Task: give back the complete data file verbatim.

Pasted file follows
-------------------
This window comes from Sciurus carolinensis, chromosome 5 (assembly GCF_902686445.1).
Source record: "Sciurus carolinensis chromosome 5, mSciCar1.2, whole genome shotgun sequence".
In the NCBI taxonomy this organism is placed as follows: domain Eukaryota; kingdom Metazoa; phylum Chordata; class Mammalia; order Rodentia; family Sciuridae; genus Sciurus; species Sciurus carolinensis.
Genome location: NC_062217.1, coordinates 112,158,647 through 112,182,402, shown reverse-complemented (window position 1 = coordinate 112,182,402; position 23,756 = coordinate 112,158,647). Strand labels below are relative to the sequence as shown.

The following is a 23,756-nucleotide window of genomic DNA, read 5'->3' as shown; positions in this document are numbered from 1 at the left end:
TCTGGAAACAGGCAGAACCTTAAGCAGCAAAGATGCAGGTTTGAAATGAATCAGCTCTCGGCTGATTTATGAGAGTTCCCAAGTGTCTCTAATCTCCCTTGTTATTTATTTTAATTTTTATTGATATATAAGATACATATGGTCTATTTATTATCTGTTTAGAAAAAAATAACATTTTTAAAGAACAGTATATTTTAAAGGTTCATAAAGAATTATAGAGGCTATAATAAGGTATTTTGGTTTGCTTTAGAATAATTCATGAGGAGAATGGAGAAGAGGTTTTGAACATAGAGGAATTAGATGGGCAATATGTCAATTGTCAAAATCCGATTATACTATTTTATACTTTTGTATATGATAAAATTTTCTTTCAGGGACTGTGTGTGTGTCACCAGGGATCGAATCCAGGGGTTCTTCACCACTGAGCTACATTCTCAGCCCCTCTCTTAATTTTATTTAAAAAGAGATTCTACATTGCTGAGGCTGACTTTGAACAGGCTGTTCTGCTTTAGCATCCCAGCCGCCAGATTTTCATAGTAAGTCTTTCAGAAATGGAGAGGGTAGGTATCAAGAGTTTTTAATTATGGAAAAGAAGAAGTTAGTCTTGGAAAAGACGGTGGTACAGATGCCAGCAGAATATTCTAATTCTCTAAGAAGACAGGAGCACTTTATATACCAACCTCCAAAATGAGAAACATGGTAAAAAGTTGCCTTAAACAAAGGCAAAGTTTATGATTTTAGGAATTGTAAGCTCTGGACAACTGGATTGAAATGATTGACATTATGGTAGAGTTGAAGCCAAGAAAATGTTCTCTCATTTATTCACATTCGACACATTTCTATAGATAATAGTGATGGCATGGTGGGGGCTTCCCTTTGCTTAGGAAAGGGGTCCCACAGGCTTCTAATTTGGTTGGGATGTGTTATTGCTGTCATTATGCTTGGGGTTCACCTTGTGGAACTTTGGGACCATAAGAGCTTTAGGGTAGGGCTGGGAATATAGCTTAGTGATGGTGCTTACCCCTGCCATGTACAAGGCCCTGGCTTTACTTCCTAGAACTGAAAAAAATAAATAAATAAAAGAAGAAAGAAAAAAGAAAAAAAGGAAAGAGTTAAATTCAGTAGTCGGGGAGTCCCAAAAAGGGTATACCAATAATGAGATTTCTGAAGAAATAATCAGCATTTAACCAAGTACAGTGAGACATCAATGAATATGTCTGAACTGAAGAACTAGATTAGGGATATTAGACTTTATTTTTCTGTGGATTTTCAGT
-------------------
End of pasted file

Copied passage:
This window comes from Sciurus carolinensis, chromosome 5 (assembly GCF_902686445.1).
Source record: "Sciurus carolinensis chromosome 5, mSciCar1.2, whole genome shotgun sequence".
In the NCBI taxonomy this organism is placed as follows: domain Eukaryota; kingdom Metazoa; phylum Chordata; class Mammalia; order Rodentia; family Sciuridae; genus Sciurus; species Sciurus carolinensis.
Genome location: NC_062217.1, coordinates 112,158,647 through 112,182,402, shown reverse-complemented (window position 1 = coordinate 112,182,402; position 23,756 = coordinate 112,158,647). Strand labels below are relative to the sequence as shown.

The following is a 23,756-nucleotide window of genomic DNA, read 5'->3' as shown; positions in this document are numbered from 1 at the left end:
TCTGGAAACAGGCAGAACCTTAAGCAGCAAAGATGCAGGTTTGAAATGAATCAGCTCTCGGCTGATTTATGAGAGTTCCCAAGTGTCTCTAATCTCCCTTGTTATTTATTTTAATTTTTATTGATATATAAGATACATATGGTCTATTTATTATCTGTTTAGAAAAAAATAACATTTTTAAAGAACAGTATATTTTAAAGGTTCATAAAGAATTATAGAGGCTATAATAAGGTATTTTGGTTTGCTTTAGAATAATTCATGAGGAGAATGGAGAAGAGGTTTTGAACATAGAGGAATTAGATGGGCAATATGTCAATTGTCAAAATCCGATTATACTATTTTATACTTTTGTATATGATAAAATTTTCTTTCAGGGACTGTGTGTGTGTCACCAGGGATCGAATCCAGGGGTTCTTCACCACTGAGCTACATTCTCAGCCCCTCTCTTAATTTTATTTAAAAAGAGATTCTACATTGCTGAGGCTGACTTTGAACAGGCTGTTCTGCTTTAGCATCCCAGCCGCCAGATTTTCATAGTAAGTCTTTCAGAAATGGAGAGGGTAGGTATCAAGAGTTTTTAATTATGGAAAAGAAGAAGTTAGTCTTGGAAAAGACGGTGGTACAGATGCCAGCAGAATATTCTAATTCTCTAAGAAGACAGGAGCACTTTATATACCAACCTCCAAAATGAGAAACATGGTAAAAAGTTGCCTTAAACAAAGGCAAAGTTTATGATTTTAGGAATTGTAAGCTCTGGACAACTGGATTGAAATGATTGACATTATGGTAGAGTTGAAGCCAAGAAAATGTTCTCTCATTTATTCACATTCGACACATTTCTATAGATAATAGTGATGGCATGGTGGGGGCTTCCCTTTGCTTAGGAAAGGGGTCCCACAGGCTTCTAATTTGGTTGGGATGTGTTATTGCTGTCATTATGCTTGGGGTTCACCTTGTGGAACTTTGGGACCATAAGAGCTTTAGGGTAGGGCTGGGAATATAGCTTAGTGATGGTGCTTACCCCTGCCATGTACAAGGCCCTGGCTTTACTTCCTAGAACTGAAAAAAATAAATAAATAAAAGAAGAAAGAAAAAAGAAAAAAAGGAAAGAGTTAAATTCAGTAGTCGGGGAGTCCCAAAAAGGGTATACCAATAATGAGATTTCTGAAGAAATAATCAGCATTTAACCAAGTACAGTGAGACATCAATGAATATGTCTGAACTGAAGAACTAGATTAGGGATATTAGACTTTATTTTTCTGTGGATTTTCAGT